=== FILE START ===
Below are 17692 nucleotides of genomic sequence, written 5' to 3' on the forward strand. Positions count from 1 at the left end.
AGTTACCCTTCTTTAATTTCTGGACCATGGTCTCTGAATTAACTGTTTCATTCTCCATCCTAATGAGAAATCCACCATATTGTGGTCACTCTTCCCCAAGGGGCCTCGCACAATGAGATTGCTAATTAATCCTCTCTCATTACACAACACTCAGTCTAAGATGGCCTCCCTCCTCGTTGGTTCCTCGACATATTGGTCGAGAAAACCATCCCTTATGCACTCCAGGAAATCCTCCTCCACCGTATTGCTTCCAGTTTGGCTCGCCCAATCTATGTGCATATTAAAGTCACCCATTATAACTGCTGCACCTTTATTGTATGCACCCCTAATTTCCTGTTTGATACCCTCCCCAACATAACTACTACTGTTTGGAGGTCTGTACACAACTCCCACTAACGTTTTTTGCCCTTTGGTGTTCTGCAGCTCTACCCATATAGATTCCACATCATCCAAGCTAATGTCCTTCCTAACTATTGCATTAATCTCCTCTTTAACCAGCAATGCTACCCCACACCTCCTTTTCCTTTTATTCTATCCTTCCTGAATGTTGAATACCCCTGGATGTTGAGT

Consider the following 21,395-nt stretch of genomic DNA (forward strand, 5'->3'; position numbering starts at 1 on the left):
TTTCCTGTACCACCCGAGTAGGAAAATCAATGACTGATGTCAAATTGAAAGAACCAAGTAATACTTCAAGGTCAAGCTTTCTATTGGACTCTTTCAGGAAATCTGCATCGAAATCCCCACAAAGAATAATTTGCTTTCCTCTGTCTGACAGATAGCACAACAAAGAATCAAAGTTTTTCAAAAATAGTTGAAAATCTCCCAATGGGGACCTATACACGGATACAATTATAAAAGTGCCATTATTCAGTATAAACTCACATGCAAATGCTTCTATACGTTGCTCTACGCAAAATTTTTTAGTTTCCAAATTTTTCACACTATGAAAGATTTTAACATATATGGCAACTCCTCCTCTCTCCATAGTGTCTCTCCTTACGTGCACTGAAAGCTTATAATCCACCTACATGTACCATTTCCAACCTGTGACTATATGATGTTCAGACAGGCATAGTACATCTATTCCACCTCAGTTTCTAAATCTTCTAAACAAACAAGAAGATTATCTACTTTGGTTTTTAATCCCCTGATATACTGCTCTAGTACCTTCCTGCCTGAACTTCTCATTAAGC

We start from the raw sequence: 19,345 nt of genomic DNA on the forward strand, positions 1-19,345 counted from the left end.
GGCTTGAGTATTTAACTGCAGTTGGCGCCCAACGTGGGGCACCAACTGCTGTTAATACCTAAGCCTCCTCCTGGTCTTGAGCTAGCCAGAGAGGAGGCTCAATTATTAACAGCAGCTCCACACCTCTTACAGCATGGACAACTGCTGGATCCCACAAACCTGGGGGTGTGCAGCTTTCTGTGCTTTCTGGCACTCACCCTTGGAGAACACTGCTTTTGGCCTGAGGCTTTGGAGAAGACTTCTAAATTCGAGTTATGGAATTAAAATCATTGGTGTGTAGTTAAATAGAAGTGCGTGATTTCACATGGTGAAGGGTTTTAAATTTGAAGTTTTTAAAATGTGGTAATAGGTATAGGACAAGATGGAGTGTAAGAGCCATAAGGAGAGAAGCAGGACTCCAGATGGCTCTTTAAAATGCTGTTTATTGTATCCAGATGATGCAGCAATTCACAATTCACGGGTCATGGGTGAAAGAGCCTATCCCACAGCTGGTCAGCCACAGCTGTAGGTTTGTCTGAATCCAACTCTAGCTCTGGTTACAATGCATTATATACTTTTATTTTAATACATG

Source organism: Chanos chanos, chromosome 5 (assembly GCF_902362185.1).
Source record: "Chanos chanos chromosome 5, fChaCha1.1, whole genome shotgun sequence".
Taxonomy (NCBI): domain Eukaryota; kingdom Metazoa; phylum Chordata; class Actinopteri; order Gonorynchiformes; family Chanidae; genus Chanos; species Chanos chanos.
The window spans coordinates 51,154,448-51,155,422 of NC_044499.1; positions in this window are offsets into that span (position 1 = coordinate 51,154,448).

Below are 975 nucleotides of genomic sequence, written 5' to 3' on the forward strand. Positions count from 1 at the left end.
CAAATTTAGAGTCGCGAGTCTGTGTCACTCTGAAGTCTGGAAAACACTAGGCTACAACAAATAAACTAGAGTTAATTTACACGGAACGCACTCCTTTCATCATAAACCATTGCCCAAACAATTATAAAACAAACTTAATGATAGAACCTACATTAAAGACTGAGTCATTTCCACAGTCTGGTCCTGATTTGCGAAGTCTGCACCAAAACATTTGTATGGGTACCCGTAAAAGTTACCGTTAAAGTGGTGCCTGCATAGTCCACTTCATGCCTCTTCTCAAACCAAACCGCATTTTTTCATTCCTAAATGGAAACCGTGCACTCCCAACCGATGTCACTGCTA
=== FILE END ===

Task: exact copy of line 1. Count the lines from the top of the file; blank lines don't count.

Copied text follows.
Below are 17692 nucleotides of genomic sequence, written 5' to 3' on the forward strand. Positions count from 1 at the left end.